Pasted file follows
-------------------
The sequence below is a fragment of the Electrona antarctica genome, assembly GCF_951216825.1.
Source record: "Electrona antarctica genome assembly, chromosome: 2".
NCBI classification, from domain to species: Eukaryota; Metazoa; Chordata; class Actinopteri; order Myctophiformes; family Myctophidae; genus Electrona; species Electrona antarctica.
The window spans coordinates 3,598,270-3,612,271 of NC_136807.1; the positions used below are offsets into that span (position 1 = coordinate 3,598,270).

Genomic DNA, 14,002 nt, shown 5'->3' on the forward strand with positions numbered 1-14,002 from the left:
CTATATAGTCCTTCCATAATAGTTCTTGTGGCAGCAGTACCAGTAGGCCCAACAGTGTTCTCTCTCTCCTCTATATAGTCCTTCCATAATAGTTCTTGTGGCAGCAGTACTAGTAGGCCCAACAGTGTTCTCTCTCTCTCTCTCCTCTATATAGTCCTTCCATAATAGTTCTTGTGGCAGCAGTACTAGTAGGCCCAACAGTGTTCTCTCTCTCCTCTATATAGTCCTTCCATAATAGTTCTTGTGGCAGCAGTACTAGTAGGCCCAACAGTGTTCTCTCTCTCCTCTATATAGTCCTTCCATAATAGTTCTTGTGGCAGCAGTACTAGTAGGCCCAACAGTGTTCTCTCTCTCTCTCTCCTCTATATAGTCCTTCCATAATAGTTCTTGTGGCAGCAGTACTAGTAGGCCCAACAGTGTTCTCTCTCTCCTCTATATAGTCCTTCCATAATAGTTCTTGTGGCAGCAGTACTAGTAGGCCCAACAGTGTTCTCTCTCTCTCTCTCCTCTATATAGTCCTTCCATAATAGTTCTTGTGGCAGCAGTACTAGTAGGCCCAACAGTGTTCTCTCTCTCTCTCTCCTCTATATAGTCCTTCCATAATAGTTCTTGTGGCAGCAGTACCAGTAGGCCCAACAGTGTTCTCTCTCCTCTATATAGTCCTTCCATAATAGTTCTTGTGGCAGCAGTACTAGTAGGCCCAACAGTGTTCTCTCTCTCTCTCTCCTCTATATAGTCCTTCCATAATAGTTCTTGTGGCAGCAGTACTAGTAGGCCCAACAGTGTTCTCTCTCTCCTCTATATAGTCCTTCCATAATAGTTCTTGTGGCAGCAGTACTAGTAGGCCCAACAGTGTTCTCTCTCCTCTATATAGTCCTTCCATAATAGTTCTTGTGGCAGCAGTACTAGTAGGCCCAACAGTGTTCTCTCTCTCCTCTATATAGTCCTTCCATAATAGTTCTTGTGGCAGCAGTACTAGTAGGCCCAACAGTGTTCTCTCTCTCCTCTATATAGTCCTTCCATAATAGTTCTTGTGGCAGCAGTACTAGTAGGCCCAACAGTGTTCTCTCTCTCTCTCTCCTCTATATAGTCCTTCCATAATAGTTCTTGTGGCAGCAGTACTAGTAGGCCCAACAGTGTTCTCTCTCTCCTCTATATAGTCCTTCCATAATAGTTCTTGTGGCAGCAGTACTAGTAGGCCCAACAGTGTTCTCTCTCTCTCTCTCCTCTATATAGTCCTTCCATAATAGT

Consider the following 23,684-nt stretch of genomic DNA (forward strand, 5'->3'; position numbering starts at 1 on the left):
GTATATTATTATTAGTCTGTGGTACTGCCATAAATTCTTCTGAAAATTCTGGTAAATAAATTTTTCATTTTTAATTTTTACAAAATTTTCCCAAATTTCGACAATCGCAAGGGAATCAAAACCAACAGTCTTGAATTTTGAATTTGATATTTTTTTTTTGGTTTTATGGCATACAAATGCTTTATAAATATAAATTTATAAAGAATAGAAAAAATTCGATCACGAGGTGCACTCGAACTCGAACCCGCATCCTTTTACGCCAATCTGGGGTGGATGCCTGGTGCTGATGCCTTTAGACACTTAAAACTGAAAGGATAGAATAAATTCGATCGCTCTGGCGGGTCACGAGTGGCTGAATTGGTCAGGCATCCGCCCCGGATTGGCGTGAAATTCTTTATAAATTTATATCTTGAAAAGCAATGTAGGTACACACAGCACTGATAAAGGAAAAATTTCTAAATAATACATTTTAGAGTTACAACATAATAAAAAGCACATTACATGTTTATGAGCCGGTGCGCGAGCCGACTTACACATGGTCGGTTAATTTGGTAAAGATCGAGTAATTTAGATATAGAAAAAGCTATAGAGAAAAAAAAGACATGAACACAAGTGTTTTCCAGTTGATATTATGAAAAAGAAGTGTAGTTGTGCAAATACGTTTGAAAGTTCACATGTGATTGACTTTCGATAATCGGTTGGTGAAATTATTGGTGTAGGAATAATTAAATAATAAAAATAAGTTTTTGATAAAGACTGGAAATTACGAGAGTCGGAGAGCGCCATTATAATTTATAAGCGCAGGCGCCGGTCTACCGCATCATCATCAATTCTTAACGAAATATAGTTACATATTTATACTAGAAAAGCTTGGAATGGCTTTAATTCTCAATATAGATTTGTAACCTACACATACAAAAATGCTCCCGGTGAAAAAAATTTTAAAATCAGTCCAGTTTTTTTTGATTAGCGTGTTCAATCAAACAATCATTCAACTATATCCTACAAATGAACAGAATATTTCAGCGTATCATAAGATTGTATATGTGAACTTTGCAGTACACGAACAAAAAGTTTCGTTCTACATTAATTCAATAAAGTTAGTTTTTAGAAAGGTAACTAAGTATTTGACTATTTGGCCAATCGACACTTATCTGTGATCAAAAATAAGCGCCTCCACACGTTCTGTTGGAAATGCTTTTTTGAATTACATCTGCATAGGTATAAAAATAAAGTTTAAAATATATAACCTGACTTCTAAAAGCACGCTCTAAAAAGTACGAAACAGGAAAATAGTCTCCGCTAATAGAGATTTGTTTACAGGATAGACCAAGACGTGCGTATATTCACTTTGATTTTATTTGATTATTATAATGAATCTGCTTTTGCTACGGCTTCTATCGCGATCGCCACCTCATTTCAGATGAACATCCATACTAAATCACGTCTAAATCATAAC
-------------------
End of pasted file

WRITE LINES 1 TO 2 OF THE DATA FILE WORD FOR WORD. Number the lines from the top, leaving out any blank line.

The sequence below is a fragment of the Electrona antarctica genome, assembly GCF_951216825.1.
Source record: "Electrona antarctica genome assembly, chromosome: 2".